Fragile Fortitude

The Lenten Rose is one of the first flowers to bloom in Spring. Lent, the season of the Christian liturgical year that leads up to Easter, begins in February. Often February is the coldest, snowiest part of the year in this area. Under the snow this hardy little plant will already be forming buds. As the temperature waxes and wanes with the coming of Spring the plant folds in tighter to itself or opens up to the sun. Finally it bursts open. It continues blooming for most of May. Already in January, as soon as the snow begins to recede, I start looking for the buds. Often they are covered over by dead leaves and other garden detritus. If I push this natural mulch aside I will find them – little messengers of hope.  

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Unfolding

I am impatient to move on into Spring. Our flowers are always on the late side of the season. We don’t get as many sunlight hours as many in our area do because of the way our house is situated. We brought the daffodils that modeled for this painting into the house while they were still buds. When they felt the warmth indoors they quickly began to open. I painted rapidly. Within several hours the blooms were completely open and my model looked entirely different. It was good to focus on that particular moment, to capture the unfolding rather than completely open blooms. Things are always unfinished. There is a particular beauty in that moment of beginning and promise.

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Prickly Purple

When I think of thistles, I immediately think of prickles. As a child, running barefoot and landing on a thistle was an impressive experience. Lessons were learned. The thistle has other attributes though. It boasts a beautiful flower that attracts bees and butterflies. Its seeds are a select food for finches and other small birds. Likewise, life has its prickles which can demand our attention. I hope to be able to look further to notice and treasure the flowers and seeds as well.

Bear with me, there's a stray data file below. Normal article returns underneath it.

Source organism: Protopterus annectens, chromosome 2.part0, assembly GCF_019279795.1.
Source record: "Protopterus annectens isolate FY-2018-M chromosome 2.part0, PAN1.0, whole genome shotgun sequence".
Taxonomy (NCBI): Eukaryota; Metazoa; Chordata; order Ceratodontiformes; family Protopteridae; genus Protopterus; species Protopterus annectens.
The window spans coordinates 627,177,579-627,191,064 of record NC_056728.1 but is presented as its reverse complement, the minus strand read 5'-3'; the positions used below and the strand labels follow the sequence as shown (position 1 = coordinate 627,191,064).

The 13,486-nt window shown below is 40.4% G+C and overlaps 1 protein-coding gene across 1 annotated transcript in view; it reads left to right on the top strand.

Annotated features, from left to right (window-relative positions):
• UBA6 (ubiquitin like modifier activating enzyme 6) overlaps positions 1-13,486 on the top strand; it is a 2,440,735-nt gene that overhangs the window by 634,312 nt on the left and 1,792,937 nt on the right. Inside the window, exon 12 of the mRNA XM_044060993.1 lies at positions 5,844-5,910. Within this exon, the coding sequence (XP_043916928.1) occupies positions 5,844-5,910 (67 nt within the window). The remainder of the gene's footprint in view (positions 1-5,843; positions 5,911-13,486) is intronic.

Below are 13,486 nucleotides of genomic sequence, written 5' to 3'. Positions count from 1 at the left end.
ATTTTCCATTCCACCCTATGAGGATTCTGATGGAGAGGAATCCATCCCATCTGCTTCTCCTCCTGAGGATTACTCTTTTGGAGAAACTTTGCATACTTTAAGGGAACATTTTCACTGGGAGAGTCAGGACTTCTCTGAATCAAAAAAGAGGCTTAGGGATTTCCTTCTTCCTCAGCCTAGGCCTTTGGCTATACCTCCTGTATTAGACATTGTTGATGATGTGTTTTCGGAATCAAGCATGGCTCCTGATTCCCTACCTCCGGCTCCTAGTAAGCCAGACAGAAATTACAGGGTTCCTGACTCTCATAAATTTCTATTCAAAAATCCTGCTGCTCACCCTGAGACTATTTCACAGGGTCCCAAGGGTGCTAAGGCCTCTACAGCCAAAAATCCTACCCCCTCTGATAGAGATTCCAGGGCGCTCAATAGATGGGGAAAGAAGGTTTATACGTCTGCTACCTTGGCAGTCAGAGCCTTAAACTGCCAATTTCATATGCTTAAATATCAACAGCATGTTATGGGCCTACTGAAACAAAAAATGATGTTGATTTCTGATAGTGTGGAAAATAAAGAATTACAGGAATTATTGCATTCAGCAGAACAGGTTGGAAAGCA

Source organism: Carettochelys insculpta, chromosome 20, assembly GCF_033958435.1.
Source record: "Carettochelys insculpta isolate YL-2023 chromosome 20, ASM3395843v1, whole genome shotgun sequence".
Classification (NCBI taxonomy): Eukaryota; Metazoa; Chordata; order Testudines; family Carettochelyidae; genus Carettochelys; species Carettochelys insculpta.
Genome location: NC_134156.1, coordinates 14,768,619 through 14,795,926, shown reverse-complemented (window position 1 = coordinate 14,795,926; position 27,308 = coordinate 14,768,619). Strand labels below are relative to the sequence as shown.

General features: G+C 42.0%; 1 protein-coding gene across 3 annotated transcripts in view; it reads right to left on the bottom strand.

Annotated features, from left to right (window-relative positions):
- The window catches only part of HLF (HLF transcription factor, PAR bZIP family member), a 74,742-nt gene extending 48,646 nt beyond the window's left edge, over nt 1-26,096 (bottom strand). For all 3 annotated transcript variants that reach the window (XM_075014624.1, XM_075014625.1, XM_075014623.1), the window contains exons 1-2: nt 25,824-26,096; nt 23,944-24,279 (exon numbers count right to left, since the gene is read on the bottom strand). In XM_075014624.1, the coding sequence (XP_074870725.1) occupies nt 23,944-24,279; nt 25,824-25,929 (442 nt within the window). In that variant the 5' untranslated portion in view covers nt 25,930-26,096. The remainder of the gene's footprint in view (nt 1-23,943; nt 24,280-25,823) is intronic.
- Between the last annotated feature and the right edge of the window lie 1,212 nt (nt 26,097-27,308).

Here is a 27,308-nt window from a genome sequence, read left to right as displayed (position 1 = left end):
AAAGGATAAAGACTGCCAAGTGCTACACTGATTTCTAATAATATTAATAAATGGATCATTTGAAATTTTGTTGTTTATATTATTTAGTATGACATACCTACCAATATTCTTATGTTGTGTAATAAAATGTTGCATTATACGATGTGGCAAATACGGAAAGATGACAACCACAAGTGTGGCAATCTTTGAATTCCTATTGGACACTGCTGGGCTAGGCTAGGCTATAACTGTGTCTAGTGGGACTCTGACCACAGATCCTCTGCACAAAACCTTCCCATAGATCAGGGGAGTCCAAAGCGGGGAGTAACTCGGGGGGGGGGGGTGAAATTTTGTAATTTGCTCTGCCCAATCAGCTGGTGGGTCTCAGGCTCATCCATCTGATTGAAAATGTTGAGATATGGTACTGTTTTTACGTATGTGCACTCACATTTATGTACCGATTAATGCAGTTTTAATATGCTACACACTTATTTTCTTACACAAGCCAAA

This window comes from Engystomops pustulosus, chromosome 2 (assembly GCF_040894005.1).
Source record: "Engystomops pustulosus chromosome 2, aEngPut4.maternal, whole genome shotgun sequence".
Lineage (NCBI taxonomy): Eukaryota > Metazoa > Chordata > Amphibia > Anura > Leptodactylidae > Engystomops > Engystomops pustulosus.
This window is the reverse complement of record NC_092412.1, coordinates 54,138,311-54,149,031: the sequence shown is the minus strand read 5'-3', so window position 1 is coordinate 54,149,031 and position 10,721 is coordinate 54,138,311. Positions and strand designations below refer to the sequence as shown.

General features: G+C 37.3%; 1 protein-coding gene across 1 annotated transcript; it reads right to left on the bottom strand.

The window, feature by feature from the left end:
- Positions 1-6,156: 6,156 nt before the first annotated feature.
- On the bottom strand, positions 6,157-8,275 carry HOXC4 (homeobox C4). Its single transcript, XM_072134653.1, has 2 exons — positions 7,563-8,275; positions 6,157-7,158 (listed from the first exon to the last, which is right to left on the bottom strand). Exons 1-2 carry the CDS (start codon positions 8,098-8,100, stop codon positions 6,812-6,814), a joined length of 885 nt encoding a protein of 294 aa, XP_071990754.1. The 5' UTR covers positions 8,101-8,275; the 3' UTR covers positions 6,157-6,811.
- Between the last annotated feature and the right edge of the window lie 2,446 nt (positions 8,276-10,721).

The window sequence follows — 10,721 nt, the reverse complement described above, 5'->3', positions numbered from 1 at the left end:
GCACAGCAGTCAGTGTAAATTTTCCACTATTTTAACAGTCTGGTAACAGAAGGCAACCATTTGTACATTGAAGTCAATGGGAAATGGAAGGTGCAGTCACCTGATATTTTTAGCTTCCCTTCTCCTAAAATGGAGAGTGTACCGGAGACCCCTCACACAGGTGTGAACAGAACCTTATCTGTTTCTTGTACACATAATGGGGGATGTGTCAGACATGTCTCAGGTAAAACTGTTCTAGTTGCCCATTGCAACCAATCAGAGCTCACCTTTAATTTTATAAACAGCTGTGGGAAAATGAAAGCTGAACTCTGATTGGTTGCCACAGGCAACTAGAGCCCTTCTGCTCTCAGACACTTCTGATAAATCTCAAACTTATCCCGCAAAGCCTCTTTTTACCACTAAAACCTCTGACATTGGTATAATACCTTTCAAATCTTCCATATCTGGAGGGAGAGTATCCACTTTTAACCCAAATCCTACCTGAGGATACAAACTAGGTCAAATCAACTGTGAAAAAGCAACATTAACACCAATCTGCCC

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Dance and Rest

Autumn is giving us her final wild, brilliant dance.  Then she will collapse and rest.

Seeds are blowing.  Who knows where?  They too will enter a period of rest.20161025_172541

During the rest some things will go dormant.;  others will begin to decay.  Rest and decay prepare the soil for those waiting seeds and other new growth.

During this time of world turmoil combined with our own personal struggles it is important to find times to rest physically and internally.

I want to remember to stop. I want to take time to enjoy autumn’s artistry and ponder what might need to have its final fling within me – to let it rest or even decay.  My desire is to meditate on those hidden seeds that may be blowing 20161025_173251
around in me, carrying on their hidden, unidentified life.  I hope to notice what I might need to do to prepare my inner soil.

Will you join me?  Will you take time to rest and listen even though many other things demand your attention.  Come find your autumnal, wild, brilliant dance.

Come dance, prepare and rest.

Side by Side

 

house wren

 

The blue birds never came back.  Eventually all the eggs disappeared.  The chickadees vanished as well.  Poof!  No adults, no babies. The cardinal nest was abandoned without eggs.

House wrens moved into the bluebird box.  They made a very messy nest with sticks protruding from the hole in the box.  It’s amazing they can get in and out, but they do.  And quickly. They also scold.  There are four babies in the nest which we hope survive to fledge.  If all goes well that should happen very soon.